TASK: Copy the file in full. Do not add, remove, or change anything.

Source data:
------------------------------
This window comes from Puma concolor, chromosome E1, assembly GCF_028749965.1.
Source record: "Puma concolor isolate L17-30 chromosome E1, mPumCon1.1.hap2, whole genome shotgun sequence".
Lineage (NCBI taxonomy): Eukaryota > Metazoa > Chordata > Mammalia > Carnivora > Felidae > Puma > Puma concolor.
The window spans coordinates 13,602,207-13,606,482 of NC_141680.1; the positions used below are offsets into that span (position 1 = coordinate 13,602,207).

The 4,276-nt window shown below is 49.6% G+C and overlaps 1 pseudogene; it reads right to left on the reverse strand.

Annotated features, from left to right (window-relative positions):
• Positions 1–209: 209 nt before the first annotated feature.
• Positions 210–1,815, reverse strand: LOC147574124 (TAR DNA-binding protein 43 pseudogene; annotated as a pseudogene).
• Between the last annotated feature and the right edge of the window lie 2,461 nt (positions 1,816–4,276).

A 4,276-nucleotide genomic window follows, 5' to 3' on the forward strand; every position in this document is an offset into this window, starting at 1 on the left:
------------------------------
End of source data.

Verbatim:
This window comes from Puma concolor, chromosome E1, assembly GCF_028749965.1.
Source record: "Puma concolor isolate L17-30 chromosome E1, mPumCon1.1.hap2, whole genome shotgun sequence".
Lineage (NCBI taxonomy): Eukaryota > Metazoa > Chordata > Mammalia > Carnivora > Felidae > Puma > Puma concolor.
The window spans coordinates 13,602,207-13,606,482 of NC_141680.1; the positions used below are offsets into that span (position 1 = coordinate 13,602,207).

The 4,276-nt window shown below is 49.6% G+C and overlaps 1 pseudogene; it reads right to left on the reverse strand.

Annotated features, from left to right (window-relative positions):
• Positions 1–209: 209 nt before the first annotated feature.
• Positions 210–1,815, reverse strand: LOC147574124 (TAR DNA-binding protein 43 pseudogene; annotated as a pseudogene).
• Between the last annotated feature and the right edge of the window lie 2,461 nt (positions 1,816–4,276).

A 4,276-nucleotide genomic window follows, 5' to 3' on the forward strand; every position in this document is an offset into this window, starting at 1 on the left: